Trying to find my groove down here. My first 24 hours have gone alright. I managed to connect to wifi at the ground floor restaurant of my parents condo today (where I’m currently residing), so that broke up the solitude in which I spent my first evening. Well, mostly solitude. At about 8pm I suddenly realized how hungry I was, having eaten only an airport breakfast that day, hours earlier. And of course there was no food at the condo (the grocery store trip has officially been added to my to do list), so I had to venture downtown to find some nourishment. I’ve done this walk before, as I’ve visited my parents down here the last couple of years, but I’m usually walking with them, and walking it at around 4 or 5pm, heading for happy hour. Tonight it was darker. And quieter. And as safe as I really feel in PVR, I clutched my bag close to me and kept up a good pace as my logic lectured me for not just getting a 4$ taxi.
Alas, I made it safely. (I know, I’m such a drama queen.)
I wandered down the main road and took a seat at Andales, a local favorite of my parents and their retired friends that lived down here. I placed myself strategically at a sidewalk table (awkwardly occupying only one seat at a table for six…) hoping to spot them if they were out and about. I also have some flight attendant friends that are meant to be down here this winter, so I had my eye out for them as well. I ordered a margarita and asked for the wifi password. After about 40 minutes of my poor phone struggling to connect, that hopeful little circle tracing round and round and round next to the wifi network name, it worked. BAM! My phone lit up! I admit it… I’m a wifi addict. I love my phone. My social media networks. And sharing everything I do in real time. I know, we’re supposed to be beyond that. Especially travellers. And I’m certain I could ween myself off and enjoy a little bit of time, unplugged. But it doesn’t come naturally anymore. And when I can connect, I do. And especially when I’m alone, and don’t really feel like initiating small talk with anyone I don’t already know, which is sort of where I’ve been at lately. I blame my job. I small talk all the time. I meet new people all the time. Imagine, every time you go to work you work with new people. It gets tiresome, telling your story over and over. And trying to remember 6 more peoples names and faces. And with my lifestyle I really don’t get to see my own friends and family all that often, so I find I’d rather spend my time and energy enjoying them.
Perhaps I should re-think traveling alone. Haha. Because if you’re not open to meet new people, it gets lonely. Even with easily accessible wifi.
So there I was, the anti-social girl sitting alone at the big table, texting a mile a minute, when a gentleman approached me. His white hair was gleaming in the humidity, and his cheeks were flushed, suggesting to me that that wasn’t his first cervesa. He sat down in the chair next to me and leaned it very close, too close in my opinion, and introduced himself as Henry. Henry was probably… 65, if I were to guess. He made a joke about me being on my phone. Asked me for my number so he could text me. It was clever, I’ll give him that. We laughed. He didn’t get up, so I set my phone down and began to carry on with some polite conversation. Where are you from? How long are you here? Is this your first time? Are you enjoying yourself? Of course there was my favorite question: Why is a girl like you traveling by yourself?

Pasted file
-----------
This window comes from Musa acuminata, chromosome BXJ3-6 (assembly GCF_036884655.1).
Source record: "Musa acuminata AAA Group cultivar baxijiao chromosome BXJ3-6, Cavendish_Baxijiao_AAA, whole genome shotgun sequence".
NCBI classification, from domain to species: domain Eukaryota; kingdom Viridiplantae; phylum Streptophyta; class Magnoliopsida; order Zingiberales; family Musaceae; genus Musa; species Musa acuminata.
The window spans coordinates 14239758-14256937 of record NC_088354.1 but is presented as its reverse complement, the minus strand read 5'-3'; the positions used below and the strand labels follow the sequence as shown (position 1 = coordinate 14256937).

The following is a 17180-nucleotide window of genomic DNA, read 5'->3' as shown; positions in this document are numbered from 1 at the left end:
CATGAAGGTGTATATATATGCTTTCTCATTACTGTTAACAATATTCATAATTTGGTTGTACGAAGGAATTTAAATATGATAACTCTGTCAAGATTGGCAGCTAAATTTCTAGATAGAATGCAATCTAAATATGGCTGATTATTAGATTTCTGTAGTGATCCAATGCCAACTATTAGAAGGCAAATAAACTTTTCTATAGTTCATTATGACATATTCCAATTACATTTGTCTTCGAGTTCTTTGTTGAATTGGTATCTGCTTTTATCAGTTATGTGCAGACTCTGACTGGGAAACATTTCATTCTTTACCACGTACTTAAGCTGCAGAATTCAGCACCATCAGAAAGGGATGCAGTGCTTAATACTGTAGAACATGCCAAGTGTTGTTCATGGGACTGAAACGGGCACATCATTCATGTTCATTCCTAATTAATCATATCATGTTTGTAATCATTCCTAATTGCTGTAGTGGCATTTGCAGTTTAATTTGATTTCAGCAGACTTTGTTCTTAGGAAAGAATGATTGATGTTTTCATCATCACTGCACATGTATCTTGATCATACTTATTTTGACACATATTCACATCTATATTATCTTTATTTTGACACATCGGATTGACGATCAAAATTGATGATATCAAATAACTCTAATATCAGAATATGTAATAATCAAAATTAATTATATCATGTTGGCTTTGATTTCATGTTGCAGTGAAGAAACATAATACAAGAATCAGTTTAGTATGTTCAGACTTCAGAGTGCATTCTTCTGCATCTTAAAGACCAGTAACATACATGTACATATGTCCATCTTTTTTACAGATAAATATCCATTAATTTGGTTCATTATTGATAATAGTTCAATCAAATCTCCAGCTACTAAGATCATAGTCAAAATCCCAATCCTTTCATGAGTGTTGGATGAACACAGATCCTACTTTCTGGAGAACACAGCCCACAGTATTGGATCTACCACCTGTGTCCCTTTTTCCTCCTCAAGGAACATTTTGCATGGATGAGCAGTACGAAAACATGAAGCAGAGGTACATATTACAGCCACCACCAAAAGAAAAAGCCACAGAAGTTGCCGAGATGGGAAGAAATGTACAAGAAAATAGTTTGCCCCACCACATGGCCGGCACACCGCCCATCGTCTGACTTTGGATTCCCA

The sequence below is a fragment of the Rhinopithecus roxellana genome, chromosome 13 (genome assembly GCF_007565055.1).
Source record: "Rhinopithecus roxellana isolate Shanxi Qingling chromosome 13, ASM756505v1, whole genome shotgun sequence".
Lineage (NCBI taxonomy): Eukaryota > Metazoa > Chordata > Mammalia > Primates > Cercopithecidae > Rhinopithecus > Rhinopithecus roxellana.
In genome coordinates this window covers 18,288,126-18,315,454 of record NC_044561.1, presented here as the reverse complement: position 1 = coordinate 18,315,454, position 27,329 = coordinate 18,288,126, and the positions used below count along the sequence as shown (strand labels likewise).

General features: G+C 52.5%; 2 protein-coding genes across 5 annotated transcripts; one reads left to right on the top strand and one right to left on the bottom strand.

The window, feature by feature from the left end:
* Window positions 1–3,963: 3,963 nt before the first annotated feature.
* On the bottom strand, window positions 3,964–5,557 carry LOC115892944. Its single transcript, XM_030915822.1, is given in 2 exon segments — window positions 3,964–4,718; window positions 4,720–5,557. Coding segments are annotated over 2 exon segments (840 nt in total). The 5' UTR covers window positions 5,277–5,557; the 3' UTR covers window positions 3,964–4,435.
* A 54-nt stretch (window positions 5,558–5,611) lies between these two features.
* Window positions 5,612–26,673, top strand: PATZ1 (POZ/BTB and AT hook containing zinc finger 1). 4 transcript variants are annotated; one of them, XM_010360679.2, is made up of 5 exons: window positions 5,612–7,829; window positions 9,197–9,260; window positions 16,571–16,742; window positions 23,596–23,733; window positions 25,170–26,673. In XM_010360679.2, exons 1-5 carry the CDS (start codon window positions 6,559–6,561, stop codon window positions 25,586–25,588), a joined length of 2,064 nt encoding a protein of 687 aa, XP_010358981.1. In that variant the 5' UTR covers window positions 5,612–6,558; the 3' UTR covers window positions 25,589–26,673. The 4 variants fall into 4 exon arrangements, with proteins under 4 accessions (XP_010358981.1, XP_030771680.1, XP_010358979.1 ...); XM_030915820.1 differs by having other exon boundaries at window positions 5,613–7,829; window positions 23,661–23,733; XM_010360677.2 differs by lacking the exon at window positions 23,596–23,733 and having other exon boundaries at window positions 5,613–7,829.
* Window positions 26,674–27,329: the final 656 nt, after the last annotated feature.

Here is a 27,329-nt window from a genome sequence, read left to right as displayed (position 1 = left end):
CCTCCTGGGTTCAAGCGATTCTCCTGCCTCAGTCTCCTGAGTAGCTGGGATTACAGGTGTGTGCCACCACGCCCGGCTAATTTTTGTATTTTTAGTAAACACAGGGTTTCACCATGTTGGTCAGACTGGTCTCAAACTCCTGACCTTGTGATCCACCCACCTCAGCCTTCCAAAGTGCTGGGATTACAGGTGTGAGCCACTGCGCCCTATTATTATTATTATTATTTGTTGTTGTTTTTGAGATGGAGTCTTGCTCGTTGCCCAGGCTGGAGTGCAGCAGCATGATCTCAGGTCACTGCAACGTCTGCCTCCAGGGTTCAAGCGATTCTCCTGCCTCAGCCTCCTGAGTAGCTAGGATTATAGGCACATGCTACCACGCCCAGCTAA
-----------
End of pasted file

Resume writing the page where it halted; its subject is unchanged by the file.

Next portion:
It’s fine. It’s just all so predictable.
Anyway, next thing I knew, three women probably around the age of 60 all sat down at my table as well. Henry seemed to know the one of them, the drunkest one, waving her arms about in her bright patterned blue moo-moo. He told me she was a lush, and by her standards she was fairly sober right now. Her smeared purple eyeshadow seemed to indicate otherwise to me, but what do I know? I’d just arrived here. And somehow had found myself gossiping with this random fellow, who had kids my age, he told me, when the drunk woman leaned across and asked if I was his daughter, in a somewhat judgemental tone. We chatted for a few minutes more… About Puerto Vallarta and his grown children and his solo vacation down here. Things like that. And then, another woman approached the table, behind him, and put her arms on his shoulders. He looked up at her, surprised and as she took a seat on the other side of him and placed her hand on his knee, he leaned in to talk with her. I noticed her glance at me. She didn’t smile.
I started to piece together what was going on here.
I think, perhaps, that Henry was the charming bachelor in town for the week, wooing all the single, retired ladies… And when they saw me talking to him, they weren’t very happy about it. In fact, I bet he’d hooked up with the very drunk one his first night. And last night it was probably the one in yellow with her hand on his knee. This guy was playing the scene! And whether or not he thought I was his next target, the ladies surrounding us seemed to.
I smiled at them all politely, and excused myself, waving goodbye to Henry as I walked off to find a taxi.
Who knew there was so much drama in retirement? How did I nearly end up in the centre of a seniors love triangle on my very first night?
Anyway, I got home and enjoyed a glass of wine and the view, the sound of the waves crashing while my favorite music played in the background, sans any internet connection, by the way. No need to get crazy on the first night when you’re around for a month, right? There is still lots of time for that.